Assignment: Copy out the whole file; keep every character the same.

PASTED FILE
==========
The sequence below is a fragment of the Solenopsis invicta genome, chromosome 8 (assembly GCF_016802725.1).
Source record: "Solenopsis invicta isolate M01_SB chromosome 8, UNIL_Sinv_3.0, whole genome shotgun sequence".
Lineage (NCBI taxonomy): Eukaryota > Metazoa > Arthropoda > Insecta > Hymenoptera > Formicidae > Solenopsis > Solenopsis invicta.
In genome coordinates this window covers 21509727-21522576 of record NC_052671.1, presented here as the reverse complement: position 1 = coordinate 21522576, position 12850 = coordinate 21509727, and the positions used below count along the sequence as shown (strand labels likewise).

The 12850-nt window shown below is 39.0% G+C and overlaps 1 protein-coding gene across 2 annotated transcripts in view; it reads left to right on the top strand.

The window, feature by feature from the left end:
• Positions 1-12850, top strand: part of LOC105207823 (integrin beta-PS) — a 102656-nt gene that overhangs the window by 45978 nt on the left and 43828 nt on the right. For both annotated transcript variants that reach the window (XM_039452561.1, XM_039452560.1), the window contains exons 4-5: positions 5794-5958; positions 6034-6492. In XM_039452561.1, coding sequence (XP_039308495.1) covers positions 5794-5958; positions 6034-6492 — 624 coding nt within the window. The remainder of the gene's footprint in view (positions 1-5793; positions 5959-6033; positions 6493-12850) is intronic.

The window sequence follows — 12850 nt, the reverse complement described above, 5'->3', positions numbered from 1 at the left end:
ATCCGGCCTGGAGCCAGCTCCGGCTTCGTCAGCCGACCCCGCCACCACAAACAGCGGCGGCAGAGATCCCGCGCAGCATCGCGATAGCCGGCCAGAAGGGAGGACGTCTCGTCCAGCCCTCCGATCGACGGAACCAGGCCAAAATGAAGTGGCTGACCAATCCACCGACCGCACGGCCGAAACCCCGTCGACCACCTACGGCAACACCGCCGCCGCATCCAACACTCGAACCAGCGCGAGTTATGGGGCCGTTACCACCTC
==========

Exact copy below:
The sequence below is a fragment of the Solenopsis invicta genome, chromosome 8 (assembly GCF_016802725.1).
Source record: "Solenopsis invicta isolate M01_SB chromosome 8, UNIL_Sinv_3.0, whole genome shotgun sequence".
Lineage (NCBI taxonomy): Eukaryota > Metazoa > Arthropoda > Insecta > Hymenoptera > Formicidae > Solenopsis > Solenopsis invicta.
In genome coordinates this window covers 21509727-21522576 of record NC_052671.1, presented here as the reverse complement: position 1 = coordinate 21522576, position 12850 = coordinate 21509727, and the positions used below count along the sequence as shown (strand labels likewise).

The 12850-nt window shown below is 39.0% G+C and overlaps 1 protein-coding gene across 2 annotated transcripts in view; it reads left to right on the top strand.

The window, feature by feature from the left end:
• Positions 1-12850, top strand: part of LOC105207823 (integrin beta-PS) — a 102656-nt gene that overhangs the window by 45978 nt on the left and 43828 nt on the right. For both annotated transcript variants that reach the window (XM_039452561.1, XM_039452560.1), the window contains exons 4-5: positions 5794-5958; positions 6034-6492. In XM_039452561.1, coding sequence (XP_039308495.1) covers positions 5794-5958; positions 6034-6492 — 624 coding nt within the window. The remainder of the gene's footprint in view (positions 1-5793; positions 5959-6033; positions 6493-12850) is intronic.

The window sequence follows — 12850 nt, the reverse complement described above, 5'->3', positions numbered from 1 at the left end:
ATCCGGCCTGGAGCCAGCTCCGGCTTCGTCAGCCGACCCCGCCACCACAAACAGCGGCGGCAGAGATCCCGCGCAGCATCGCGATAGCCGGCCAGAAGGGAGGACGTCTCGTCCAGCCCTCCGATCGACGGAACCAGGCCAAAATGAAGTGGCTGACCAATCCACCGACCGCACGGCCGAAACCCCGTCGACCACCTACGGCAACACCGCCGCCGCATCCAACACTCGAACCAGCGCGAGTTATGGGGCCGTTACCACCTC